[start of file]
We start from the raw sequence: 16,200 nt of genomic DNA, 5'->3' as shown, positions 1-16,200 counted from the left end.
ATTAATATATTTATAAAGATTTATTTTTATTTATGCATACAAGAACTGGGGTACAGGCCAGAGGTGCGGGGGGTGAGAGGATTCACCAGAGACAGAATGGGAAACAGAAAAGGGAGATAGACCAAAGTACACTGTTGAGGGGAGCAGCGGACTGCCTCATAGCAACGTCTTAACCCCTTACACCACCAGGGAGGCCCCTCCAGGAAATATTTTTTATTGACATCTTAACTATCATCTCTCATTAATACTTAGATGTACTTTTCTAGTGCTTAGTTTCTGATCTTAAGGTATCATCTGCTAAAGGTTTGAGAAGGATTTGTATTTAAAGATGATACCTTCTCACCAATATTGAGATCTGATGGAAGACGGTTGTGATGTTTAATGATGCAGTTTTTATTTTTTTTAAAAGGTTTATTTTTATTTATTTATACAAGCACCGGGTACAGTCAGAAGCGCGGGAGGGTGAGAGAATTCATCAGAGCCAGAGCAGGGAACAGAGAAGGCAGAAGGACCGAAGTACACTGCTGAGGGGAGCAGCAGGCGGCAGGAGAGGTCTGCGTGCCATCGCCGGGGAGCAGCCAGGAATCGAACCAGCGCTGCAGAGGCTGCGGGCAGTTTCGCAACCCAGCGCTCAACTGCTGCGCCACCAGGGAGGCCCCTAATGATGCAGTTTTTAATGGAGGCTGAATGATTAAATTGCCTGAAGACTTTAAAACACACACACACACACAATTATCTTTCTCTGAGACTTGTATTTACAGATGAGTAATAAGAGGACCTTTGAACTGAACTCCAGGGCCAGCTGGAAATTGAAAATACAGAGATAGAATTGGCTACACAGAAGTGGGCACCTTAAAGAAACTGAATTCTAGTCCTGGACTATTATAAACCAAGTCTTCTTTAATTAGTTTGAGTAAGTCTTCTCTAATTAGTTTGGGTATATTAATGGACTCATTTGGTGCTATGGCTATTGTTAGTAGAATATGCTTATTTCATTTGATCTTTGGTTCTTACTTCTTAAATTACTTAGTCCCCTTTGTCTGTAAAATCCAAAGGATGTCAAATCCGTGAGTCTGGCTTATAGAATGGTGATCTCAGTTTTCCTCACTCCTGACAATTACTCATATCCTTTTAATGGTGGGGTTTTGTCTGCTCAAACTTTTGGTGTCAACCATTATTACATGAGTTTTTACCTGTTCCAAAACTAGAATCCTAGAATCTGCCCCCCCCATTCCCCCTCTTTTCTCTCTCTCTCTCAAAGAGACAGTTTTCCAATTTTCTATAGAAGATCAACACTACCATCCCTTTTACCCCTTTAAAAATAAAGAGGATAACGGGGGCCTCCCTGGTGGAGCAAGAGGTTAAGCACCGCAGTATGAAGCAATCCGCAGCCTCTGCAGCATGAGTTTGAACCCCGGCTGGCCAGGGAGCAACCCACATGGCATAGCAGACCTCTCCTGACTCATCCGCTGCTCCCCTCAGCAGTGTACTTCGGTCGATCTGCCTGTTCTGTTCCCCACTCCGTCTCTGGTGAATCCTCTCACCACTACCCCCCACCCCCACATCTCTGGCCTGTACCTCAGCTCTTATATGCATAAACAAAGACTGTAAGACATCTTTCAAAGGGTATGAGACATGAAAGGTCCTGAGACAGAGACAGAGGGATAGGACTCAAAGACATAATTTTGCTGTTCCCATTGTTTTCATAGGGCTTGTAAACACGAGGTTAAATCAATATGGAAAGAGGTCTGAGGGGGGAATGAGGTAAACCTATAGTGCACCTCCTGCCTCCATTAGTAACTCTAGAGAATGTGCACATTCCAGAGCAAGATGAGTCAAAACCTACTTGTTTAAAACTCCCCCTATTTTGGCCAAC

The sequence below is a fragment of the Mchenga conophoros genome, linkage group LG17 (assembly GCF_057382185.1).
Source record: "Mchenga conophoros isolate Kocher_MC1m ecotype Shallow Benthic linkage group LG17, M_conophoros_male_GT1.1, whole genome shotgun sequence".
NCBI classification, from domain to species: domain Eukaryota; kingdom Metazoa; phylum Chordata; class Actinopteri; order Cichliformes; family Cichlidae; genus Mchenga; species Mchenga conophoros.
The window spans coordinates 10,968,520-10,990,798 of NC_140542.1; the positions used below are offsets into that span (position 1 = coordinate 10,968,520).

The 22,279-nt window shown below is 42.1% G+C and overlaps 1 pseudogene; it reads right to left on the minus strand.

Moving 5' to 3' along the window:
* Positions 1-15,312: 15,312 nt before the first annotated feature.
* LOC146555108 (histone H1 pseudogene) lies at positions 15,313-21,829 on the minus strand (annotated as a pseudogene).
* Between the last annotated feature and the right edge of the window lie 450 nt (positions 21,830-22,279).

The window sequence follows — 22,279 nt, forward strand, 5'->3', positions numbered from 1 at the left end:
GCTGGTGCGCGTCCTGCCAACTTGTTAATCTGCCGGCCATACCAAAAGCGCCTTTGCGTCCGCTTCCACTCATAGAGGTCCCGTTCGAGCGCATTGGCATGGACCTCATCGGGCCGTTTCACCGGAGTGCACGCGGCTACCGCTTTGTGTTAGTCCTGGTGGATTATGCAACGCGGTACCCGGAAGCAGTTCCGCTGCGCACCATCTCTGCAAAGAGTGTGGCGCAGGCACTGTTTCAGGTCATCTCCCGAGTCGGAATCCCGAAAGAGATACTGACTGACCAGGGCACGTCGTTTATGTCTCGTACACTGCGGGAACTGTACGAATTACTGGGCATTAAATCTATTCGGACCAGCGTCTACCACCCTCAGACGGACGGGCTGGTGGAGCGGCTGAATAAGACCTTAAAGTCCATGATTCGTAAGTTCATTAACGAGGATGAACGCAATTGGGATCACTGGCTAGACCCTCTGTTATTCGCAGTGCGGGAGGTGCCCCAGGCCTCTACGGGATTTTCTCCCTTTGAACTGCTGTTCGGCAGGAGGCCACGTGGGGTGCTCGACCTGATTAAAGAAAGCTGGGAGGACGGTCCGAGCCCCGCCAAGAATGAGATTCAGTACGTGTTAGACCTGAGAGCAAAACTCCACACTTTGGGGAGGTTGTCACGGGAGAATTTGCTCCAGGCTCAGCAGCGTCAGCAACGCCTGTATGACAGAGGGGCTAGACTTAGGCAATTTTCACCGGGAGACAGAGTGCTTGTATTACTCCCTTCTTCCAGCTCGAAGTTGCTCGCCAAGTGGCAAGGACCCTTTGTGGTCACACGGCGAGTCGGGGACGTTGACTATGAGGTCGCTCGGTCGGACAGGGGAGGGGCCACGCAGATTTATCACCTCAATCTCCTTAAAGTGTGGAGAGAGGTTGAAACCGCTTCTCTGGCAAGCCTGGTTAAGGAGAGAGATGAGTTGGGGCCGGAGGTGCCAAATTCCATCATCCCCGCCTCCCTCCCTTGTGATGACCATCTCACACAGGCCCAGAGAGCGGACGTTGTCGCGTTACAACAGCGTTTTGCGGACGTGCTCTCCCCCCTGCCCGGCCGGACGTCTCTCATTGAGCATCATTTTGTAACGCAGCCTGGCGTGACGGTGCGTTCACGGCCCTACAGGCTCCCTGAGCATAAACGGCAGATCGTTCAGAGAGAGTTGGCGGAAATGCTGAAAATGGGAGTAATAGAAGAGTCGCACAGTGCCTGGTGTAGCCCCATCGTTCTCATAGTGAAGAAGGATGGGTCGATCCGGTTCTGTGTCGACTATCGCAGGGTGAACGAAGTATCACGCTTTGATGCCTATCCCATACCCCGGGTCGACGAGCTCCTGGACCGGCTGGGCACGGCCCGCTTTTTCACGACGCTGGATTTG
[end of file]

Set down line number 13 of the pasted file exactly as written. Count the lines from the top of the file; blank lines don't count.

GCTGGTGCGCGTCCTGCCAACTTGTTAATCTGCCGGCCATACCAAAAGCGCCTTTGCGTCCGCTTCCACTCATAGAGGTCCCGTTCGAGCGCATTGGCATGGACCTCATCGGGCCGTTTCACCGGAGTGCACGCGGCTACCGCTTTGTGTTAGTCCTGGTGGATTATGCAACGCGGTACCCGGAAGCAGTTCCGCTGCGCACCATCTCTGCAAAGAGTGTGGCGCAGGCACTGTTTCAGGTCATCTCCCGAGTCGGAATCCCGAAAGAGATACTGACTGACCAGGGCACGTCGTTTATGTCTCGTACACTGCGGGAACTGTACGAATTACTGGGCATTAAATCTATTCGGACCAGCGTCTACCACCCTCAGACGGACGGGCTGGTGGAGCGGCTGAATAAGACCTTAAAGTCCATGATTCGTAAGTTCATTAACGAGGATGAACGCAATTGGGATCACTGGCTAGACCCTCTGTTATTCGCAGTGCGGGAGGTGCCCCAGGCCTCTACGGGATTTTCTCCCTTTGAACTGCTGTTCGGCAGGAGGCCACGTGGGGTGCTCGACCTGATTAAAGAAAGCTGGGAGGACGGTCCGAGCCCCGCCAAGAATGAGATTCAGTACGTGTTAGACCTGAGAGCAAAACTCCACACTTTGGGGAGGTTGTCACGGGAGAATTTGCTCCAGGCTCAGCAGCGTCAGCAACGCCTGTATGACAGAGGGGCTAGACTTAGGCAATTTTCACCGGGAGACAGAGTGCTTGTATTACTCCCTTCTTCCAGCTCGAAGTTGCTCGCCAAGTGGCAAGGACCCTTTGTGGTCACACGGCGAGTCGGGGACGTTGACTATGAGGTCGCTCGGTCGGACAGGGGAGGGGCCACGCAGATTTATCACCTCAATCTCCTTAAAGTGTGGAGAGAGGTTGAAACCGCTTCTCTGGCAAGCCTGGTTAAGGAGAGAGATGAGTTGGGGCCGGAGGTGCCAAATTCCATCATCCCCGCCTCCCTCCCTTGTGATGACCATCTCACACAGGCCCAGAGAGCGGACGTTGTCGCGTTACAACAGCGTTTTGCGGACGTGCTCTCCCCCCTGCCCGGCCGGACGTCTCTCATTGAGCATCATTTTGTAACGCAGCCTGGCGTGACGGTGCGTTCACGGCCCTACAGGCTCCCTGAGCATAAACGGCAGATCGTTCAGAGAGAGTTGGCGGAAATGCTGAAAATGGGAGTAATAGAAGAGTCGCACAGTGCCTGGTGTAGCCCCATCGTTCTCATAGTGAAGAAGGATGGGTCGATCCGGTTCTGTGTCGACTATCGCAGGGTGAACGAAGTATCACGCTTTGATGCCTATCCCATACCCCGGGTCGACGAGCTCCTGGACCGGCTGGGCACGGCCCGCTTTTTCACGACGCTGGATTTG